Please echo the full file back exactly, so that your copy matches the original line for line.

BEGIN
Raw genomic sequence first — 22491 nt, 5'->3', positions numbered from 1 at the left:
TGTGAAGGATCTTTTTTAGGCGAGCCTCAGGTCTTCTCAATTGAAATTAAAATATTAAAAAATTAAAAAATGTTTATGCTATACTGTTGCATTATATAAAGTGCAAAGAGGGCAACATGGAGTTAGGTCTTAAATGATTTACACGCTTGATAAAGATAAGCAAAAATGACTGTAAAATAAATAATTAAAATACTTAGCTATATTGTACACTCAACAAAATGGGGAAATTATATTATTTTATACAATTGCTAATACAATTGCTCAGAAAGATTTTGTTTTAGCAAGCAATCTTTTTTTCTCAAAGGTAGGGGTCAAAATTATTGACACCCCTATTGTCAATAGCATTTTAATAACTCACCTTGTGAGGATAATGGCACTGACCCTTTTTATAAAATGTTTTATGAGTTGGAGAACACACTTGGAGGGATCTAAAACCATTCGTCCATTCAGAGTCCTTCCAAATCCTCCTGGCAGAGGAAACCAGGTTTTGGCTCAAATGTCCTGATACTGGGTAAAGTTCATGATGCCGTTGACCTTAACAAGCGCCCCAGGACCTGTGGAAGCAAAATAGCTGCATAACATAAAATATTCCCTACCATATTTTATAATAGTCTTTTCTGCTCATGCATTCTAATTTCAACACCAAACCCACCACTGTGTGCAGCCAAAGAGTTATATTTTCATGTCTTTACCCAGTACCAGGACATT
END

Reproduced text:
Raw genomic sequence first — 22491 nt, 5'->3', positions numbered from 1 at the left:
TGTGAAGGATCTTTTTTAGGCGAGCCTCAGGTCTTCTCAATTGAAATTAAAATATTAAAAAATTAAAAAATGTTTATGCTATACTGTTGCATTATATAAAGTGCAAAGAGGGCAACATGGAGTTAGGTCTTAAATGATTTACACGCTTGATAAAGATAAGCAAAAATGACTGTAAAATAAATAATTAAAATACTTAGCTATATTGTACACTCAACAAAATGGGGAAATTATATTATTTTATACAATTGCTAATACAATTGCTCAGAAAGATTTTGTTTTAGCAAGCAATCTTTTTTTCTCAAAGGTAGGGGTCAAAATTATTGACACCCCTATTGTCAATAGCATTTTAATAACTCACCTTGTGAGGATAATGGCACTGACCCTTTTTATAAAATGTTTTATGAGTTGGAGAACACACTTGGAGGGATCTAAAACCATTCGTCCATTCAGAGTCCTTCCAAATCCTCCTGGCAGAGGAAACCAGGTTTTGGCTCAAATGTCCTGATACTGGGTAAAGTTCATGATGCCGTTGACCTTAACAAGCGCCCCAGGACCTGTGGAAGCAAAATAGCTGCATAACATAAAATATTCCCTACCATATTTTATAATAGTCTTTTCTGCTCATGCATTCTAATTTCAACACCAAACCCACCACTGTGTGCAGCCAAAGAGTTATATTTTCATGTCTTTACCCAGTACCAGGACATT